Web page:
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Reconstruction - PowerPoint PPT Presentation

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Reconstruction. Reconstruction was the period between 1865-1877 that saw the rebuilding of the South after the Civil War. It also refers to the rebuilding of the federal union – politically, economically and socially. Reconstruction had to choose answers to the following questions:

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Presentation Transcript
  • Reconstruction was the period between 1865-1877 that saw the rebuilding of the South after the Civil War.
  • It also refers to the rebuilding of the federal union – politically, economically and socially.
  • Reconstruction had to choose answers to the following questions:
    • 1. How was the defeated South to be treated?
    • 2. What was to be the future of the newly freed slaves?
    • 3. Were key decisions to be made by state governments or by Washington?
    • 4. Was congress or the president to establish policies?
  • Radical Republicans
    • Wanted full citizenship for all former slaves
    • Extend voting rights to all former slaves
  • Lincoln’s Plan
    • 10% of the confederate states voters had to take an oath of loyalty to the Union
    • Those voters had to form a new state government and write a constitution that abolished slavery
    • He hoped being lenient would prompt southerners to accept emancipation
civil war amendments
Civil War Amendments
  • 13th Amendment: abolished slavery
  • 14th Amendment: everyone born in the US (except Native Americans) was a citizen; no state could interfere with rights granted to citizens by the Constitution
  • 15th Amendment: The right to vote could not be denied based on “race, color, or previous condition of servitude.”
freedman s bureau
Freedman’s Bureau
  • Freedman’s Bureau: Agency intended to help newly emancipated African Americans
  • Helped African Americans and poor whites acquire:
    • food
    • shelter
    • employment
    • medical care
    • legal aid
    • schooling
freedman s bureau1
Freedman’s Bureau
  • Established the first colleges for African Americans
    • Howard University
    • Hampton Institute
    • Fisk University

The Freedman’s Bureau lasted until 1872.

plessy v ferguson
Plessy v. Ferguson
  • 1892 Homer Plessy tested the Separate Car Act’s constitutionality
  • Homer Plessy was 1/8 black
  • Claimed the Separate Car Act violated the 13th and 14th Amendments
  • Louisiana judge said the Act was unconstitutional for trains traveling between states
  • Judge said it was ok for trains within the state
  • 1896 Supreme Court stated that separate but equal treatment was OK.

Population of African Americans in cities doubled between 1865 and 1870

  • Sharecropping: African Americans and poor whites worked a small plot of land owned by white landlords.
  • Landlords gave supplies and sharecroppers gave part of their crop to pay for use of land.
  • African American churches were first social institutions controlled by African Americans
white resistance
White Resistance
  • Ku Klux Klan: beat, lynched, intimidated, murdered, burned African American homes and churches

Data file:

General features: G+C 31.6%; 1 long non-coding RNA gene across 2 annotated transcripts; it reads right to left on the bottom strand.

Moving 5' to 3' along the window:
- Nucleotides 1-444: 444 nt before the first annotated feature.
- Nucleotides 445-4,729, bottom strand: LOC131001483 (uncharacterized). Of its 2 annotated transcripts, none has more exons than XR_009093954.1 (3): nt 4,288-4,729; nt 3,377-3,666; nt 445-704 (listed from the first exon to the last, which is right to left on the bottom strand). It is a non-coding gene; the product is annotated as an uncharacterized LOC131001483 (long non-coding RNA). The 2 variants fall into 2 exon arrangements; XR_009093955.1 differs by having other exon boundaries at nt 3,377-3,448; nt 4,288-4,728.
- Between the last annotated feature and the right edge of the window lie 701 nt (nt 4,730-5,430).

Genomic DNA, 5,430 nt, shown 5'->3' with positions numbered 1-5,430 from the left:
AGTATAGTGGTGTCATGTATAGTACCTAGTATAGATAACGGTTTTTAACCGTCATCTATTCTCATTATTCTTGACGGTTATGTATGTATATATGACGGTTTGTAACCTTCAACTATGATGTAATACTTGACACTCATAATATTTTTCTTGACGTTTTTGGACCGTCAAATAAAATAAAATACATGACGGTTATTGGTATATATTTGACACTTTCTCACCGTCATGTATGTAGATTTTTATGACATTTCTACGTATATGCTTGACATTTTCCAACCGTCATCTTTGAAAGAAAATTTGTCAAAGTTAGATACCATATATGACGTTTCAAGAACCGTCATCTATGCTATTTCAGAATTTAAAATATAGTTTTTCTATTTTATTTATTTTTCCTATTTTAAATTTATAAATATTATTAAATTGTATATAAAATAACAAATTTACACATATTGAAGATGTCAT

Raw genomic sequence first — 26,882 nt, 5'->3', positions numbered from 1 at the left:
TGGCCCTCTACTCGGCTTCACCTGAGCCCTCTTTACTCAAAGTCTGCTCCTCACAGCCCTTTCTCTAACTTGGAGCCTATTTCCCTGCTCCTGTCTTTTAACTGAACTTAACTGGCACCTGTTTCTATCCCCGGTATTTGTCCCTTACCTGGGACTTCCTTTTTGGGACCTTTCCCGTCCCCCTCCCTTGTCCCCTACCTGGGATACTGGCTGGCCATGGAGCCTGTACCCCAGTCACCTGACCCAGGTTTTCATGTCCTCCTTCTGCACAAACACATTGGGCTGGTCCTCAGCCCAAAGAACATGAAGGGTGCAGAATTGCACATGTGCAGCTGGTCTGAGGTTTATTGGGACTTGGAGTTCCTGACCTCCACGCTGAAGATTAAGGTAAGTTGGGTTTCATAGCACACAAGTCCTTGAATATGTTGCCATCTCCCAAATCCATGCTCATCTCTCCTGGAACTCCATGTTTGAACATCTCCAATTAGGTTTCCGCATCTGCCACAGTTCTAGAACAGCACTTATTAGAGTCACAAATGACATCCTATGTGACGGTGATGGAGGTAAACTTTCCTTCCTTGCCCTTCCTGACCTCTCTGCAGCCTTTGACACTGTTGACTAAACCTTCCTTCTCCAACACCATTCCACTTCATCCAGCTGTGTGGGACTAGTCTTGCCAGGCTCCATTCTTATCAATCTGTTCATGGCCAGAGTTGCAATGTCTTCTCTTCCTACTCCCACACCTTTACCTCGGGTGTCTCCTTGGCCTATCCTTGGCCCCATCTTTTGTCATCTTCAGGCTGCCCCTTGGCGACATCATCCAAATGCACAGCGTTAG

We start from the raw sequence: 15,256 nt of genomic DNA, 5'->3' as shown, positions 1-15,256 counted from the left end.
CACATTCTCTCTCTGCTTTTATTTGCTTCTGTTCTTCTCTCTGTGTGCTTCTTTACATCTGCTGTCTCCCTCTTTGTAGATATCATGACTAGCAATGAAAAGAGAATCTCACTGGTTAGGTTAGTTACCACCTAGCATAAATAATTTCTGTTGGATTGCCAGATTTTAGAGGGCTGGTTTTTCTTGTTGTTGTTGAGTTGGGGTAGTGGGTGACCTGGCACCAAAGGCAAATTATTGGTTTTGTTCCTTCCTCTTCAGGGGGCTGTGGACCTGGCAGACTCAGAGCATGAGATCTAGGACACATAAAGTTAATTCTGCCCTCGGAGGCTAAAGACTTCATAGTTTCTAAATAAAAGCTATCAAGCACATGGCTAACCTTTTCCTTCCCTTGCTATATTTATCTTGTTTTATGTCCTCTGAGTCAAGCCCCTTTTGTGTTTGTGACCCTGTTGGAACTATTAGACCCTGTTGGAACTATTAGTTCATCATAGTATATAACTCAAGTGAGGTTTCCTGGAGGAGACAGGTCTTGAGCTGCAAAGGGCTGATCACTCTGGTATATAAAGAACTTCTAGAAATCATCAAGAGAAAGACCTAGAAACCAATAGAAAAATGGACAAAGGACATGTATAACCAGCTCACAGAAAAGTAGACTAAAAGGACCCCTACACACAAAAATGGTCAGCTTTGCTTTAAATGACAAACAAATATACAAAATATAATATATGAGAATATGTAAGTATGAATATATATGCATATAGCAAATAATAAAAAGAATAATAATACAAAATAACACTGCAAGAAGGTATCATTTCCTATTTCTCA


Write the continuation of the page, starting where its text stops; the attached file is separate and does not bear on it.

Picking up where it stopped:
• States used a poll tax (people had to pay before they voted)
  • Segregation Laws (Jim Crow Laws): separation of the races
    • Schools
    • Restaurants
    • Trains
westward expansion
Westward Expansion
  • Why?
    • To settle land
    • To make money
    • Find gold
  • Transcontinental Railroad: connected cities in the east, mid-west and west
  • Continued to push Native Americans aside
  • US government set aside tracts of land for Native Americans
  • Promised Native Americans that they would have that land forever
  • Settlers continued to move onto Native American lands
  • Some Native Americans resisted
buffalo soldiers
Buffalo Soldiers
  • By 1881 most Native Americans lived on Reservations
  • African American Army units guarded the reservations
  • Government used these units to keep peace on the frontier
  • African Americans saw the units as a way to build careers denied to them elsewhere
wounded knee
Wounded Knee
  • A religious movement formed around the Ghost Dance which Native Americans thought would restore their lands and traditions
  • US officials thought it might be a war dance
  • They attempted to arrest Sitting Bull, in the confusion Sitting Bull and others were killed
  • The Sioux were sent to a camp near Wounded Knee Creek
  • A shot rang out and fight ensued
  • Nearly all of the 350 Sioux were killed including women and children
effects on native americans
Effects on Native Americans
  • Reformers protested the policies towards Native Americans
  • Some created programs that would force Native Americans to assimilate
  • Between 1887 and 1934 Native Americans went from 138 million acres of land to 55 million acres
  • In 1900 there were 200,000 Native Americans living in the US, mostly on reservations
  • Congress tried to end reservations through the Dawes Act in 1887
the dawes act 1887
The Dawes Act 1887
  • Divided plots of land for individual families
  • Native Americans had little experience with agriculture
  • Government gave them seeds but not instructions on planting
  • Many Native Americans had no interest in farming and sold their land to whites for low prices